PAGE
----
Over the years, many people have remarked that most Milwaukeeans don't dance at live music venues. Is this a Brew City myth or the truth? Do people dance more in other cities?
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Last week's question: What was the best or worst part about moving to Milwaukee?
Take it from a girl from South Bend, Indiana -- there is a lot to do here. I have now lived here a year and still have yet to take in all of what Milwaukee has to offer, like The Bayou" Cajun restaurant on Humboldt, the night life on Brady and Water Streets, Summerfest, beaches, Bay View's farmers' market, shopping, Young Professionals of Milwaukee (YPM), career opportunities, kickball leagues, Miller Brewing tour, "The Knick" breakfasts, the Milwaukee river, the wine and appetizers at Swig on Water Street, the laid back attitude of the city, the Landmark Oriental Theater, and the close proximity to Chicago. Seriously, what's not to like? Well, the weather of course, but that's just geography.
The worst thing about moving to Milwaukee is the general attitude of people here. No one demands better of themselves or others. Establishments with horrible customer service continue to stay in business because people here just accept it. Ideas like Pabst City are quickly shot down by the lazy business owners who know that if the something does come to Milwaukee that "raises the bar" they will have to work to survive. It seems everybody is happy just keeping the status quo. After living in Chicago and Columbus for several years, I have seen how cities and its people work to make their city and lives better. No one has that drive here.
When I first moved to Milwaukee four years ago, I was probably one of the only people living here that was actually STARTLED by the size of our humble M-Town. Coming from a town of 600 people on the West Coast, it seemed absurd that people wouldn't apologize when they oh-so-rudely bump into you on the street. And rarely are you shot the grateful wave when you allow traffic to cut in front of you on 94, and rounds of shots are almost never bought for strangers in a bar. Only in recent months do I realize that people don't apologize on the street because their lips are frozen shut from the cold, people don't wave for allowing them to enter in the lane in front of you because they are too concerned with the car in front of them "brake-checking" and rounds of shots aren't randomly purchased because a single shot costs far more then the small town mentality of $2 each.
I am a "reborn" Milwaukeean. Moving back from Chicago, the biggest obstacle I faced was finding the great bar/restaurant deals. On the flip side, I think that everything about Milwaukee is welcoming. From the ability (gasp) to actually find parking Downtown, to the variety in arts and outdoor activities, to the general laid-back attitude of the residents, Milwaukee is the most welcoming city I have ever been to.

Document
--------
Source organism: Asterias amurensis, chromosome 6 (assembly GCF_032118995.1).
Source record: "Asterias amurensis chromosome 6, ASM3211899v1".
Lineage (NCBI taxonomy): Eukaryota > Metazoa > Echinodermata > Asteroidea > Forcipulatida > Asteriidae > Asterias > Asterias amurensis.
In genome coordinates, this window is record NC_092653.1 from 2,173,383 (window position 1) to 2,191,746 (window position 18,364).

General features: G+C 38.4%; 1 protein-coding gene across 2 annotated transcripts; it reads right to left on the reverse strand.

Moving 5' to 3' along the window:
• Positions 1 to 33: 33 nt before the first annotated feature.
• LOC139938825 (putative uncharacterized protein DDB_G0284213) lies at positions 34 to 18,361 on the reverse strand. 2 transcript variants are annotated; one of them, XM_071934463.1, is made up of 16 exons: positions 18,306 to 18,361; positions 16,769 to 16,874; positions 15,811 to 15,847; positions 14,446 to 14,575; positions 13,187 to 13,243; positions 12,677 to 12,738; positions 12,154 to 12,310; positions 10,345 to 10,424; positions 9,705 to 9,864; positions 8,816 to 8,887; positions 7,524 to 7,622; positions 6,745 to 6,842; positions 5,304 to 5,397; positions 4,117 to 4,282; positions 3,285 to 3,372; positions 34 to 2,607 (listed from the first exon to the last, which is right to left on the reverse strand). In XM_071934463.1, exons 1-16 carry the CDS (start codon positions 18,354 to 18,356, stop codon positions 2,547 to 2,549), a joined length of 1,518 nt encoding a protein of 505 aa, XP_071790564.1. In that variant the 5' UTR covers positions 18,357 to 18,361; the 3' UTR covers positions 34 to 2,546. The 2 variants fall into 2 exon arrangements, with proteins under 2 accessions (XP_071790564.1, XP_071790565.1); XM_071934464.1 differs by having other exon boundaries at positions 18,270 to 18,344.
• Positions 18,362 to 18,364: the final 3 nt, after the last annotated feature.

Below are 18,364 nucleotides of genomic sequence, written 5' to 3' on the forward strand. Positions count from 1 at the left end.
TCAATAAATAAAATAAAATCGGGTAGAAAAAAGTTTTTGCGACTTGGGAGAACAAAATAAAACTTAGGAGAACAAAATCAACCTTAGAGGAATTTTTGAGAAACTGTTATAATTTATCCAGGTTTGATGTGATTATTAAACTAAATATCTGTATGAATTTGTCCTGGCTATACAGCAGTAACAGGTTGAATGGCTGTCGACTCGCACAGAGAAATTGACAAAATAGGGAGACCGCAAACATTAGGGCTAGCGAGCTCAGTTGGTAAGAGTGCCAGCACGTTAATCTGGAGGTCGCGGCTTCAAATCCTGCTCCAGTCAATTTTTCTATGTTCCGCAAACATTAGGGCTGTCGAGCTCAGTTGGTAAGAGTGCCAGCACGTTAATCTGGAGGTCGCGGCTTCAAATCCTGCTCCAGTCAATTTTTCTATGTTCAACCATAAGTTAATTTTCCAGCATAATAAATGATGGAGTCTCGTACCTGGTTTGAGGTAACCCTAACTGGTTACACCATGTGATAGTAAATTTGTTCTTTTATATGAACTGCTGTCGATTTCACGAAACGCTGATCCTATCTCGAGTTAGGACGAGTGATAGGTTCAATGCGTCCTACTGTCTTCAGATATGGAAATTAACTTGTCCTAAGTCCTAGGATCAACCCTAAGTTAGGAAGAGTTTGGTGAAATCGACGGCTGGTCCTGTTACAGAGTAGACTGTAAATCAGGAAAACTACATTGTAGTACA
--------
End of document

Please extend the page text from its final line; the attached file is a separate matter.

Kristin B. Godfrey
I moved to Milwaukee from Pembroke Pines, Fla. (near Ft. Lauderdale) a little more than three years ago. I have had multiple opportunities to move back home or anywhere else for that matter, but I've stayed. I like Milwaukee for a lot of reasons. It is a small enough "big city." There is plenty to do, and I love the lakefront and all the good local coffee roasters the city offers. My biggest obstacle has also been my greatest success. It is easy to meet people here. Milwaukeeans are friendly and nice, however, I think it's been harder to really make friends. People that are from Milwaukee have lived here their whole or most of their life and are still friends with people they went to grade school with. Being an outsider, it's hard to break into their inner circles. That being said, the people that I have become good friends with are absolutely wonderful and I cherish the friendships I've made with them. On a day like today, when it's 15 degrees outside, I long for some Florida warmth, but overall Milwaukee is great and I don't have any plans to relocate just yet.
Molly Snyder started writing and publishing her work at the age 10, when her community newspaper printed her poem, "The Unicorn.” Since then, she's expanded beyond the subject of mythical creatures and written in many different mediums but, nearest and dearest to her heart, thousands of articles for OnMilwaukee.
Molly is a regular contributor to FOX6 News and numerous radio stations as well as the co-host of "Dandelions: A Podcast For Women.” She's received five Milwaukee Press Club Awards, served as the Pfister Narrator and is the Wisconsin State Fair’s Celebrity Cream Puff Eating Champion of 2019.